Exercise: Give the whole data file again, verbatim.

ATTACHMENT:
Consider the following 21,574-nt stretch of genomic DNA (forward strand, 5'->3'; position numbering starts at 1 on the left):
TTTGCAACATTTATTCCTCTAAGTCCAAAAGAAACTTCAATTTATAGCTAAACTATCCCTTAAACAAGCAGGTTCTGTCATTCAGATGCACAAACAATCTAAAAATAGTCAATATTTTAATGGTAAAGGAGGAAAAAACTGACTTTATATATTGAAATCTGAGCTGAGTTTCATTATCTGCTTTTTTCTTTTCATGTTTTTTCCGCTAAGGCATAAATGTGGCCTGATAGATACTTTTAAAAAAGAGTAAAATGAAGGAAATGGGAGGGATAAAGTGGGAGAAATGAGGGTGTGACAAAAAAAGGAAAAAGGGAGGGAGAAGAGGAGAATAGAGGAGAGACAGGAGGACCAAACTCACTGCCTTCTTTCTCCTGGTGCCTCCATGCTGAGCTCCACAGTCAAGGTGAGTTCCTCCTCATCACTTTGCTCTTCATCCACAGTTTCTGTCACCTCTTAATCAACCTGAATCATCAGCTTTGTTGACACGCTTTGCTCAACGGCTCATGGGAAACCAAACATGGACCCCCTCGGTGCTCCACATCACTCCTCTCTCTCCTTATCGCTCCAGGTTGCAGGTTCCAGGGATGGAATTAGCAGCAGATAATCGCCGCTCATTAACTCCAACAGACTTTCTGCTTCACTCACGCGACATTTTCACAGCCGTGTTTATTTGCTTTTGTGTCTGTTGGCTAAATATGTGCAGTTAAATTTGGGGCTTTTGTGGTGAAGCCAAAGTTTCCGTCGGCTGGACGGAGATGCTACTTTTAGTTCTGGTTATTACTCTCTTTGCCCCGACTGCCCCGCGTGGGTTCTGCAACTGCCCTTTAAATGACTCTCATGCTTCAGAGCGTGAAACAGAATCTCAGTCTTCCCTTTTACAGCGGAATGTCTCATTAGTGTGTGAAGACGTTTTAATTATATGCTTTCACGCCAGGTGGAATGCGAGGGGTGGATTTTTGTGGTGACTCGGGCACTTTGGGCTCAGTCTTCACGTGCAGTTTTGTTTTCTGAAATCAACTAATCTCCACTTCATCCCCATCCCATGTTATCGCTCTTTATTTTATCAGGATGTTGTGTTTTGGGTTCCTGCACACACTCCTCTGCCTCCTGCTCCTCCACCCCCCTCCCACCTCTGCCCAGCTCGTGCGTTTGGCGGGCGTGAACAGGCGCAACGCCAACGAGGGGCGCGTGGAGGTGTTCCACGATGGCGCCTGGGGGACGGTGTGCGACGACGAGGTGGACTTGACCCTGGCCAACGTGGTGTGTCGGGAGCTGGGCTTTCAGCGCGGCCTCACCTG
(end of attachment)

Consider the following 21,574-nt stretch of genomic DNA (forward strand, 5'->3'; position numbering starts at 1 on the left):
TTTGCAACATTTATTCCTCTAAGTCCAAAAGAAACTTCAATTTATAGCTAAACTATCCCTTAAACAAGCAGGTTCTGTCATTCAGATGCACAAACAATCTAAAAATAGTCAATATTTTAATGGTAAAGGAGGAAAAAACTGACTTTATATATTGAAATCTGAGCTGAGTTTCATTATCTGCTTTTTTCTTTTCATGTTTTTTCCGCTAAGGCATAAATGTGGCCTGATAGATACTTTTAAAAAAGAGTAAAATGAAGGAAATGGGAGGGATAAAGTGGGAGAAATGAGGGTGTGACAAAAAAAGGAAAAAGGGAGGGAGAAGAGGAGAATAGAGGAGAGACAGGAGGACCAAACTCACTGCCTTCTTTCTCCTGGTGCCTCCATGCTGAGCTCCACAGTCAAGGTGAGTTCCTCCTCATCACTTTGCTCTTCATCCACAGTTTCTGTCACCTCTTAATCAACCTGAATCATCAGCTTTGTTGACACGCTTTGCTCAACGGCTCATGGGAAACCAAACATGGACCCCCTCGGTGCTCCACATCACTCCTCTCTCTCCTTATCGCTCCAGGTTGCAGGTTCCAGGGATGGAATTAGCAGCAGATAATCGCCGCTCATTAACTCCAACAGACTTTCTGCTTCACTCACGCGACATTTTCACAGCCGTGTTTATTTGCTTTTGTGTCTGTTGGCTAAATATGTGCAGTTAAATTTGGGGCTTTTGTGGTGAAGCCAAAGTTTCCGTCGGCTGGACGGAGATGCTACTTTTAGTTCTGGTTATTACTCTCTTTGCCCCGACTGCCCCGCGTGGGTTCTGCAACTGCCCTTTAAATGACTCTCATGCTTCAGAGCGTGAAACAGAATCTCAGTCTTCCCTTTTACAGCGGAATGTCTCATTAGTGTGTGAAGACGTTTTAATTATATGCTTTCACGCCAGGTGGAATGCGAGGGGTGGATTTTTGTGGTGACTCGGGCACTTTGGGCTCAGTCTTCACGTGCAGTTTTGTTTTCTGAAATCAACTAATCTCCACTTCATCCCCATCCCATGTTATCGCTCTTTATTTTATCAGGATGTTGTGTTTTGGGTTCCTGCACACACTCCTCTGCCTCCTGCTCCTCCACCCCCCTCCCACCTCTGCCCAGCTCGTGCGTTTGGCGGGCGTGAACAGGCGCAACGCCAACGAGGGGCGCGTGGAGGTGTTCCACGATGGCGCCTGGGGGACGGTGTGCGACGACGAGGTGGACTTGACCCTGGCCAACGTGGTGTGTCGGGAGCTGGGCTTTCAGCGCGGCCTCACCTG